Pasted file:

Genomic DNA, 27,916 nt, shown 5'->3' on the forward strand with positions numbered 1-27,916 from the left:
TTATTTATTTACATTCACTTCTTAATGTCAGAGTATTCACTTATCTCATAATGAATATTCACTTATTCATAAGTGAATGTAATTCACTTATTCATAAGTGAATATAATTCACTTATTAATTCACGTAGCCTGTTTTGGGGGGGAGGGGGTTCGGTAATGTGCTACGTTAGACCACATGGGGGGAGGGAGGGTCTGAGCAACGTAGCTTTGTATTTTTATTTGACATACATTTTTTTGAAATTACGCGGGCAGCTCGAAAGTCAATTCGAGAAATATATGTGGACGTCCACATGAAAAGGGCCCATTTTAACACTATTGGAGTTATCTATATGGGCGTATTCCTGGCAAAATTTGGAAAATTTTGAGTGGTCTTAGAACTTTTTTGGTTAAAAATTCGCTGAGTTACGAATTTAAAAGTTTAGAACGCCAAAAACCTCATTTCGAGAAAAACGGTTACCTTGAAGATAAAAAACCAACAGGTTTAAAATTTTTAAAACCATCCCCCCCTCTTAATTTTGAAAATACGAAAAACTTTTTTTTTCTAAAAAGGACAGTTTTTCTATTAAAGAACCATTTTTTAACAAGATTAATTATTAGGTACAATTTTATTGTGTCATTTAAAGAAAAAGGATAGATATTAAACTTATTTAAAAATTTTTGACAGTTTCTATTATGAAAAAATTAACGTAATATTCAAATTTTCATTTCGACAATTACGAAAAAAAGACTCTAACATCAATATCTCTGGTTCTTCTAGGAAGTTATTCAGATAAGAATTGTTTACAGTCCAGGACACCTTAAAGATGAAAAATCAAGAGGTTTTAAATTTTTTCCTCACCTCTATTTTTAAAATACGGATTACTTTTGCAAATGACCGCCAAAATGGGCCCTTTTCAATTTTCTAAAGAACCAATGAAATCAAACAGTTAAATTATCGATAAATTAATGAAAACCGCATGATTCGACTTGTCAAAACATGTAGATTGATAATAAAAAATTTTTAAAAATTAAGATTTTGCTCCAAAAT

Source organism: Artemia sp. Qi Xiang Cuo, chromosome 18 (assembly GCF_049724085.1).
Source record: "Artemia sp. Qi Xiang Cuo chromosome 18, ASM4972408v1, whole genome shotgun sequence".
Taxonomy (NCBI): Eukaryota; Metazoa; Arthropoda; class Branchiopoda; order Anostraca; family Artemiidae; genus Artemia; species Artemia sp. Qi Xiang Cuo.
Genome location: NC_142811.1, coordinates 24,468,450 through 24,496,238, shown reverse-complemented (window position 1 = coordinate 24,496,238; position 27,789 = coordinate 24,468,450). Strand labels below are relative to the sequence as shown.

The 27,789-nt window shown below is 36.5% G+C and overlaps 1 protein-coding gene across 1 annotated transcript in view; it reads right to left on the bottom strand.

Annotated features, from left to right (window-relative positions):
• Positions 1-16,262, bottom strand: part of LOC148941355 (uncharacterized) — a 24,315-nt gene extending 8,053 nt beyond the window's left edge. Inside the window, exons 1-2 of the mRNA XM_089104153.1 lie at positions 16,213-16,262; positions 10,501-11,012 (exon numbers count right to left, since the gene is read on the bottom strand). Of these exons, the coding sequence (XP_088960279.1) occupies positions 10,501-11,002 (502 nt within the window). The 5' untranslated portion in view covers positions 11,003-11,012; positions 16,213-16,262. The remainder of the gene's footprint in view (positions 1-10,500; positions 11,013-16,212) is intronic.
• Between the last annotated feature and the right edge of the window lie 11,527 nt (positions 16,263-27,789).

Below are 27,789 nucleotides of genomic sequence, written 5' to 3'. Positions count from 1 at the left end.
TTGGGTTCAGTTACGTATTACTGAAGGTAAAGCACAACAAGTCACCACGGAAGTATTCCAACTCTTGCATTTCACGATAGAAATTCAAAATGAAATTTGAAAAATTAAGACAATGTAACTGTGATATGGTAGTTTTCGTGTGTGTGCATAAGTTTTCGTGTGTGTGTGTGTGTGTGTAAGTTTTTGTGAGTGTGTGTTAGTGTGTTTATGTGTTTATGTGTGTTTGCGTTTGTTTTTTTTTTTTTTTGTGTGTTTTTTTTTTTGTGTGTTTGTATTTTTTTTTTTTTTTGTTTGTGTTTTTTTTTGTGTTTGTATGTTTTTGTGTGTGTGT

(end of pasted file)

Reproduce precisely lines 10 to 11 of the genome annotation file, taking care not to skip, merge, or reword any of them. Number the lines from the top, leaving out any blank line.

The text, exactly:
• Between the last annotated feature and the right edge of the window lie 11,527 nt (positions 16,263-27,789).

Below are 27,789 nucleotides of genomic sequence, written 5' to 3'. Positions count from 1 at the left end.